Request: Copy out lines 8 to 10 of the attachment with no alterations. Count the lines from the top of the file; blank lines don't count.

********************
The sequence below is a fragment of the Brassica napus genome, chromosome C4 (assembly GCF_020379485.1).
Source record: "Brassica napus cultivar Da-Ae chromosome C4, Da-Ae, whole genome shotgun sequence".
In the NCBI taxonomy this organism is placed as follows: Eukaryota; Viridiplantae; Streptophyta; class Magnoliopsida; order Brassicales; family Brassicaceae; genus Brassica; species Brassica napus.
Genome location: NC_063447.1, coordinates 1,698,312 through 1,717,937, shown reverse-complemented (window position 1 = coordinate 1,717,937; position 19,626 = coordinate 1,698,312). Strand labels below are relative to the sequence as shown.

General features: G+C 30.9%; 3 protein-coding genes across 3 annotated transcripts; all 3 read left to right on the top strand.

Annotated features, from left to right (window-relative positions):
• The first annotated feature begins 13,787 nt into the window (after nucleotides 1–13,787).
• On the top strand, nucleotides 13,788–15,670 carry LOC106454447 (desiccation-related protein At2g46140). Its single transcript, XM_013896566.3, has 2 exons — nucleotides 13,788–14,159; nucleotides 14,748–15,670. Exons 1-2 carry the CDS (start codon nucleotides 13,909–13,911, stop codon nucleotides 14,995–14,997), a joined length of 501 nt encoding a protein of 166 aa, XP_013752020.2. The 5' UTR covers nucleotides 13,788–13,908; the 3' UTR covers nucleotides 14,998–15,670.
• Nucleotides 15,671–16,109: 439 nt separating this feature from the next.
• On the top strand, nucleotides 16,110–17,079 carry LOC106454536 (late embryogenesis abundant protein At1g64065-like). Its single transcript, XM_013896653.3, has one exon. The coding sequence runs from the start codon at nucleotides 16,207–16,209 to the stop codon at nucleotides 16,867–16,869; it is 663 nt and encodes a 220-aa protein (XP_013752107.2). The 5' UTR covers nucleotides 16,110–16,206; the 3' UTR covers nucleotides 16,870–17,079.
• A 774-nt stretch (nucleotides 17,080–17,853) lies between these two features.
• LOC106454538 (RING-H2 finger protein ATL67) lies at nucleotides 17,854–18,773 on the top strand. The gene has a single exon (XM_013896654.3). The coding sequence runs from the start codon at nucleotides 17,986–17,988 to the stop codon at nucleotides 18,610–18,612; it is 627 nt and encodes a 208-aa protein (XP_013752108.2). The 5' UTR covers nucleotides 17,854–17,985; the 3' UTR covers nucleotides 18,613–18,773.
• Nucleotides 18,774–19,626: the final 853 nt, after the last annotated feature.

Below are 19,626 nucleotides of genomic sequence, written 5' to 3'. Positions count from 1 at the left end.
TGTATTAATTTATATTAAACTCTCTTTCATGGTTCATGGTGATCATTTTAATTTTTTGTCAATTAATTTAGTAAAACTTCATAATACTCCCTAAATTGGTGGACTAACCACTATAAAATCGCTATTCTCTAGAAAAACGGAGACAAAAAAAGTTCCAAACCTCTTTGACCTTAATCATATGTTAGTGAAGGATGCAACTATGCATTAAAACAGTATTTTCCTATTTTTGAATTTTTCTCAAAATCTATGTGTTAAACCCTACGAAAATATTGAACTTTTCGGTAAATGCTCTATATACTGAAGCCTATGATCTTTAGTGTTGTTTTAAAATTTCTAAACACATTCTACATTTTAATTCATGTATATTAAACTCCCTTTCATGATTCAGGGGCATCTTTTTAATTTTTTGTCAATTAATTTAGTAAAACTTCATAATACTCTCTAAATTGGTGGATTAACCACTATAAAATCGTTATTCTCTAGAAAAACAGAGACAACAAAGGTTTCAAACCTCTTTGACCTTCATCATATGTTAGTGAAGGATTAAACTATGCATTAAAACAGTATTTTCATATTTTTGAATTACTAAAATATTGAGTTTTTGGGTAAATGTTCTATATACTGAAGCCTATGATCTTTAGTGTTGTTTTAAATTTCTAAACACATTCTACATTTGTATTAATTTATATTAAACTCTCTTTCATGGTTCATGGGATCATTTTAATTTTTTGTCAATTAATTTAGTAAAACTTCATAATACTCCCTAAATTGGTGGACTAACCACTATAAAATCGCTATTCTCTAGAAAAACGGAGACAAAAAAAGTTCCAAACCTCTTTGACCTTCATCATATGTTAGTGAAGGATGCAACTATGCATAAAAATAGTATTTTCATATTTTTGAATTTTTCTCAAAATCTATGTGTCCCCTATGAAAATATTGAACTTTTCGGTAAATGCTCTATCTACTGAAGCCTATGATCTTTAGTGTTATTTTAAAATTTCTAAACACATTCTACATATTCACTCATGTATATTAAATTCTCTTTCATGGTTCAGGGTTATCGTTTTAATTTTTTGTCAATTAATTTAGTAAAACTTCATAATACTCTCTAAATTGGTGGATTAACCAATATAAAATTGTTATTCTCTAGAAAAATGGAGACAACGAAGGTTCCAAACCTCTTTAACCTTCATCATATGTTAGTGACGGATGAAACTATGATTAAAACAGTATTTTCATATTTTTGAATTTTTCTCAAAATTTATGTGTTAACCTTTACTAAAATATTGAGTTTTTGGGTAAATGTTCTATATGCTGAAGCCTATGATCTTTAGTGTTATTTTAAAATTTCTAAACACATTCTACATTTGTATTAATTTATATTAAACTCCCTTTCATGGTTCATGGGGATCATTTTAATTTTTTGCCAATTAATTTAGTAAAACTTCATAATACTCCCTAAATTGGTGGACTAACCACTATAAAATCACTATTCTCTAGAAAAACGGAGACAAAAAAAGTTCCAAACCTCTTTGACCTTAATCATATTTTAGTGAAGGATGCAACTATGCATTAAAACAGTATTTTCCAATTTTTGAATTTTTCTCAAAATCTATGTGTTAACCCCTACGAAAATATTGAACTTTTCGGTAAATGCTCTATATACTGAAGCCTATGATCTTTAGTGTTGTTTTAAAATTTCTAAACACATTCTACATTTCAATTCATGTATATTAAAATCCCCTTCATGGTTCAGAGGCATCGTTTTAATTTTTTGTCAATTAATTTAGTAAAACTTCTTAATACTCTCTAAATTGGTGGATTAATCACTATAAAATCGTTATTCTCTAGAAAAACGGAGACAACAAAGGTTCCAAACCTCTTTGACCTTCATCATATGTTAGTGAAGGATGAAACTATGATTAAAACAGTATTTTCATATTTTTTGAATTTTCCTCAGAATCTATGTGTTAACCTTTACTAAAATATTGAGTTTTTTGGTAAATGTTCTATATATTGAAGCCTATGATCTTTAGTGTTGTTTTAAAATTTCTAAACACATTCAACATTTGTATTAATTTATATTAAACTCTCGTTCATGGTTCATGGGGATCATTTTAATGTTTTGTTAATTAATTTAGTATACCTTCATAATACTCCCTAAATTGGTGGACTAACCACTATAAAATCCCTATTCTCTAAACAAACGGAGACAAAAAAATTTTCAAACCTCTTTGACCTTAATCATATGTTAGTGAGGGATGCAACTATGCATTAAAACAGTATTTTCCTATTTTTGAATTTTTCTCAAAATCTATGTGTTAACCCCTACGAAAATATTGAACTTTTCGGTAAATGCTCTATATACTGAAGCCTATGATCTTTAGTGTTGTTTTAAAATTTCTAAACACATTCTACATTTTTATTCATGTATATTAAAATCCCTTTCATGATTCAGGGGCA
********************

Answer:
• On the top strand, nucleotides 13,788–15,670 carry LOC106454447 (desiccation-related protein At2g46140). Its single transcript, XM_013896566.3, has 2 exons — nucleotides 13,788–14,159; nucleotides 14,748–15,670. Exons 1-2 carry the CDS (start codon nucleotides 13,909–13,911, stop codon nucleotides 14,995–14,997), a joined length of 501 nt encoding a protein of 166 aa, XP_013752020.2. The 5' UTR covers nucleotides 13,788–13,908; the 3' UTR covers nucleotides 14,998–15,670.
• Nucleotides 15,671–16,109: 439 nt separating this feature from the next.
• On the top strand, nucleotides 16,110–17,079 carry LOC106454536 (late embryogenesis abundant protein At1g64065-like). Its single transcript, XM_013896653.3, has one exon. The coding sequence runs from the start codon at nucleotides 16,207–16,209 to the stop codon at nucleotides 16,867–16,869; it is 663 nt and encodes a 220-aa protein (XP_013752107.2). The 5' UTR covers nucleotides 16,110–16,206; the 3' UTR covers nucleotides 16,870–17,079.